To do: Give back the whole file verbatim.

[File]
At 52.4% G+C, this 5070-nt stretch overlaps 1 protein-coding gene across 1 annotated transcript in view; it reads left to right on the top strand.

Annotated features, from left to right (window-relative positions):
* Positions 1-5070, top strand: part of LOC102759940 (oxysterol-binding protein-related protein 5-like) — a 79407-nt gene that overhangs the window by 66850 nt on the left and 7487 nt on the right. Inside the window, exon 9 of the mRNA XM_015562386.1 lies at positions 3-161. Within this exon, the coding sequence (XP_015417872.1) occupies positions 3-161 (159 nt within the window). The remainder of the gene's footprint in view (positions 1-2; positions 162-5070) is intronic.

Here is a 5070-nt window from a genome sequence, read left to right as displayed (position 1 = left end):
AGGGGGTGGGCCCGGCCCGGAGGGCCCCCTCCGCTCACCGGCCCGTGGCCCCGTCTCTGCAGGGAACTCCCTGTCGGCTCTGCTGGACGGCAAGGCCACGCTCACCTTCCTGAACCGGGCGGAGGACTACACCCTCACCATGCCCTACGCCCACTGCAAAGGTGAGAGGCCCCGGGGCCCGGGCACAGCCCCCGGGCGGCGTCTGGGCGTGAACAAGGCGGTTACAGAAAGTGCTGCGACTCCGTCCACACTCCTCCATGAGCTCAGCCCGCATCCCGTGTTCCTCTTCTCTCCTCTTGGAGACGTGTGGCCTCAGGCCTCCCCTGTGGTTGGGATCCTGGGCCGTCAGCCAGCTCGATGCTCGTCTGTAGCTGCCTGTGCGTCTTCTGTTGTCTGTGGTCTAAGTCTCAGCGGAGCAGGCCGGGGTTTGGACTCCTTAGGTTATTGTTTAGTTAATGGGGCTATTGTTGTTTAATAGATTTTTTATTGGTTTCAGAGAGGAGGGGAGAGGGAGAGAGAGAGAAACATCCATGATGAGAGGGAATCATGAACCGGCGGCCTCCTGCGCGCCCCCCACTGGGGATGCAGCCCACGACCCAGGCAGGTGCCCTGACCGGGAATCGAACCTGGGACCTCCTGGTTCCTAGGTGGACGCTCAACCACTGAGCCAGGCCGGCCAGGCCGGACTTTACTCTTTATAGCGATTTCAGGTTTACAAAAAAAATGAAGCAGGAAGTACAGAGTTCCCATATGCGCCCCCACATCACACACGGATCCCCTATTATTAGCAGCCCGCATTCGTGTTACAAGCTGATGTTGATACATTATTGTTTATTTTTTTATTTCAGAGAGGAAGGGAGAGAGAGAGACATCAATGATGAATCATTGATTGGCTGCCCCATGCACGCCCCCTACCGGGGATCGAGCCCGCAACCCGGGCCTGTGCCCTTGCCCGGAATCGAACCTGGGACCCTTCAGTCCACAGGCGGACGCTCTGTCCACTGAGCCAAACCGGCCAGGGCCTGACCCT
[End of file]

At 52.4% G+C, this 5070-nt stretch overlaps 1 protein-coding gene across 1 annotated transcript in view; it reads left to right on the top strand.

Annotated features, from left to right (window-relative positions):
* Positions 1-5070, top strand: part of LOC102759940 (oxysterol-binding protein-related protein 5-like) — a 79407-nt gene that overhangs the window by 66850 nt on the left and 7487 nt on the right. Inside the window, exon 9 of the mRNA XM_015562386.1 lies at positions 3-161. Within this exon, the coding sequence (XP_015417872.1) occupies positions 3-161 (159 nt within the window). The remainder of the gene's footprint in view (positions 1-2; positions 162-5070) is intronic.

Here is a 5070-nt window from a genome sequence, read left to right as displayed (position 1 = left end):
AGGGGGTGGGCCCGGCCCGGAGGGCCCCCTCCGCTCACCGGCCCGTGGCCCCGTCTCTGCAGGGAACTCCCTGTCGGCTCTGCTGGACGGCAAGGCCACGCTCACCTTCCTGAACCGGGCGGAGGACTACACCCTCACCATGCCCTACGCCCACTGCAAAGGTGAGAGGCCCCGGGGCCCGGGCACAGCCCCCGGGCGGCGTCTGGGCGTGAACAAGGCGGTTACAGAAAGTGCTGCGACTCCGTCCACACTCCTCCATGAGCTCAGCCCGCATCCCGTGTTCCTCTTCTCTCCTCTTGGAGACGTGTGGCCTCAGGCCTCCCCTGTGGTTGGGATCCTGGGCCGTCAGCCAGCTCGATGCTCGTCTGTAGCTGCCTGTGCGTCTTCTGTTGTCTGTGGTCTAAGTCTCAGCGGAGCAGGCCGGGGTTTGGACTCCTTAGGTTATTGTTTAGTTAATGGGGCTATTGTTGTTTAATAGATTTTTTATTGGTTTCAGAGAGGAGGGGAGAGGGAGAGAGAGAGAAACATCCATGATGAGAGGGAATCATGAACCGGCGGCCTCCTGCGCGCCCCCCACTGGGGATGCAGCCCACGACCCAGGCAGGTGCCCTGACCGGGAATCGAACCTGGGACCTCCTGGTTCCTAGGTGGACGCTCAACCACTGAGCCAGGCCGGCCAGGCCGGACTTTACTCTTTATAGCGATTTCAGGTTTACAAAAAAAATGAAGCAGGAAGTACAGAGTTCCCATATGCGCCCCCACATCACACACGGATCCCCTATTATTAGCAGCCCGCATTCGTGTTACAAGCTGATGTTGATACATTATTGTTTATTTTTTTATTTCAGAGAGGAAGGGAGAGAGAGAGACATCAATGATGAATCATTGATTGGCTGCCCCATGCACGCCCCCTACCGGGGATCGAGCCCGCAACCCGGGCCTGTGCCCTTGCCCGGAATCGAACCTGGGACCCTTCAGTCCACAGGCGGACGCTCTGTCCACTGAGCCAAACCGGCCAGGGCCTGACCCT